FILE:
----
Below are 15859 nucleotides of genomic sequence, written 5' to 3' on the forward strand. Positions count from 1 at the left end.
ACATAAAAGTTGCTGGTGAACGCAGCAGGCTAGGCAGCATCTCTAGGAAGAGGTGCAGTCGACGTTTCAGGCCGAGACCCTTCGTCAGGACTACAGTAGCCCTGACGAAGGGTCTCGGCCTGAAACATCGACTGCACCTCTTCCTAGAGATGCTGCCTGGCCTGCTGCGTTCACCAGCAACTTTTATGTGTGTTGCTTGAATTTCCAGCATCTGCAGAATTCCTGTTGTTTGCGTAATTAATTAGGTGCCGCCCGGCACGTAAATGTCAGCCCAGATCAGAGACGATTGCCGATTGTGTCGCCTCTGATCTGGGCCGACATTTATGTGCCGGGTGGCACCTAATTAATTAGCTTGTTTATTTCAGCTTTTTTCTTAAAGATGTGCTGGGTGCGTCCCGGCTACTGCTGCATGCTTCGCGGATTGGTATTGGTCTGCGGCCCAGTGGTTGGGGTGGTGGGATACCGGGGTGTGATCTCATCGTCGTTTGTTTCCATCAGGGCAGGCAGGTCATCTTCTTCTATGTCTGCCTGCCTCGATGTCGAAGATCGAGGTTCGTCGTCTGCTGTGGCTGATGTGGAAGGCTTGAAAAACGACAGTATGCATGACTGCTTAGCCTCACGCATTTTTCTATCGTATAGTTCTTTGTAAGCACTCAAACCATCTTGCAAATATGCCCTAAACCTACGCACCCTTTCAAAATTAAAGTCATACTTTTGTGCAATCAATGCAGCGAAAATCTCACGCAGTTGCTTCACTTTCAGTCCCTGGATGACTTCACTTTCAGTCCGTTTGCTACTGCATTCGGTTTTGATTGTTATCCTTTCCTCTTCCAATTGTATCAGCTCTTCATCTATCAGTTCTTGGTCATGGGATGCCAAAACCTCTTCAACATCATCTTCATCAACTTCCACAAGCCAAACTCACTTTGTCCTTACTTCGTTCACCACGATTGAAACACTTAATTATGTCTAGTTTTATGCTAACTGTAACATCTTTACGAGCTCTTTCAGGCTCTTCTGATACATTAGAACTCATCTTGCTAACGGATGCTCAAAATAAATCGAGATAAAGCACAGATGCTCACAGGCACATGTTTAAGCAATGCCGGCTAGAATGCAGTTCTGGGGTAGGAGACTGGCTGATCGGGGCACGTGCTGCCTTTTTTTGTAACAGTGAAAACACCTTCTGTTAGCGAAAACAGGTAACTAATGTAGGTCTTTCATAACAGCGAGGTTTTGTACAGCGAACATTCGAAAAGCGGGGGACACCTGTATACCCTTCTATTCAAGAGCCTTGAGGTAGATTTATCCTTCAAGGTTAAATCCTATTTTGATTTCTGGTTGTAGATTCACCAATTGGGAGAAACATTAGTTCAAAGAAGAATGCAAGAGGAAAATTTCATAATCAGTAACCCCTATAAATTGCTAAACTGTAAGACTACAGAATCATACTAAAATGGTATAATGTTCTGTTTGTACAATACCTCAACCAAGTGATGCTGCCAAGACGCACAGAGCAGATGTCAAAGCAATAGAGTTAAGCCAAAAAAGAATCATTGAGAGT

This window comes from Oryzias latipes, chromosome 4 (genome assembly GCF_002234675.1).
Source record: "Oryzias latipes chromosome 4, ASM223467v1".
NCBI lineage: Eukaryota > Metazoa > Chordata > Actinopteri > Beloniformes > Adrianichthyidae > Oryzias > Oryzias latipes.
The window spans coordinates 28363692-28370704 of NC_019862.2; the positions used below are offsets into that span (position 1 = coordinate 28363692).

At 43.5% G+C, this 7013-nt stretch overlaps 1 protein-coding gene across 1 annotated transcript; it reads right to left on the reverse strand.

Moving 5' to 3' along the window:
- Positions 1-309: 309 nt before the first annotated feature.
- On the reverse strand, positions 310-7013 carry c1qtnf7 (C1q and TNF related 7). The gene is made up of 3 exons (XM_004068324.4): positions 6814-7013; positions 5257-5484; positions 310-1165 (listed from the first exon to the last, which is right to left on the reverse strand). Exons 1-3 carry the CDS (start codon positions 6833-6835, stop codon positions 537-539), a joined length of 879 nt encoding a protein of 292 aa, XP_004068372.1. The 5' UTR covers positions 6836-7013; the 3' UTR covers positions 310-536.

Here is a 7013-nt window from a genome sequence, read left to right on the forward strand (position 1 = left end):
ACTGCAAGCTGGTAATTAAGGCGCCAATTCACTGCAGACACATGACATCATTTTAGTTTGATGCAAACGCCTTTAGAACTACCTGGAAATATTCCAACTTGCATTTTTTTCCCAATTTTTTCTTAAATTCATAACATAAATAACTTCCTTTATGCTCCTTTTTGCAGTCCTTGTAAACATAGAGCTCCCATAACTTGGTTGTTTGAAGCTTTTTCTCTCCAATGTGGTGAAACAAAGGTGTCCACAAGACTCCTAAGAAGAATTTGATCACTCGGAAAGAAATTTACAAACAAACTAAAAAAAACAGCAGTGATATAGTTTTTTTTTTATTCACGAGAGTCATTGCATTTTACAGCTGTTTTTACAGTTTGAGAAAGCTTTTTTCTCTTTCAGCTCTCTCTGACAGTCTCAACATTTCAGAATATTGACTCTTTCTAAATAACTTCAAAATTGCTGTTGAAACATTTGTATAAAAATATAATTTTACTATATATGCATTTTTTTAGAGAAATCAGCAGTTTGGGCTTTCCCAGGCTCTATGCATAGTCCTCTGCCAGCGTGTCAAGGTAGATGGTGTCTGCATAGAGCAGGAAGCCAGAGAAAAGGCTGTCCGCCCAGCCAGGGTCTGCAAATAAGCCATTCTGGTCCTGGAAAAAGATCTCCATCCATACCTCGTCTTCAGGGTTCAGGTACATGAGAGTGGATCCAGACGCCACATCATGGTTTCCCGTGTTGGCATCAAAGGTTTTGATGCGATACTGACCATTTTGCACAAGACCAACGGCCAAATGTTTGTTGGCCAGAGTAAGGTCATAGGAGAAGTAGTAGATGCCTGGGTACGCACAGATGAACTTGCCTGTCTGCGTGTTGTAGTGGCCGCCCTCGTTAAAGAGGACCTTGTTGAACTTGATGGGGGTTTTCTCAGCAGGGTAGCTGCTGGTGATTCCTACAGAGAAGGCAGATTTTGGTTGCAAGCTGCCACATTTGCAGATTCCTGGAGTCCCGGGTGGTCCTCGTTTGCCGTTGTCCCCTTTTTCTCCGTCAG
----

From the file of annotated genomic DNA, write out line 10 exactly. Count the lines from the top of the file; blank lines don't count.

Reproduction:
- On the reverse strand, positions 310-7013 carry c1qtnf7 (C1q and TNF related 7). The gene is made up of 3 exons (XM_004068324.4): positions 6814-7013; positions 5257-5484; positions 310-1165 (listed from the first exon to the last, which is right to left on the reverse strand). Exons 1-3 carry the CDS (start codon positions 6833-6835, stop codon positions 537-539), a joined length of 879 nt encoding a protein of 292 aa, XP_004068372.1. The 5' UTR covers positions 6836-7013; the 3' UTR covers positions 310-536.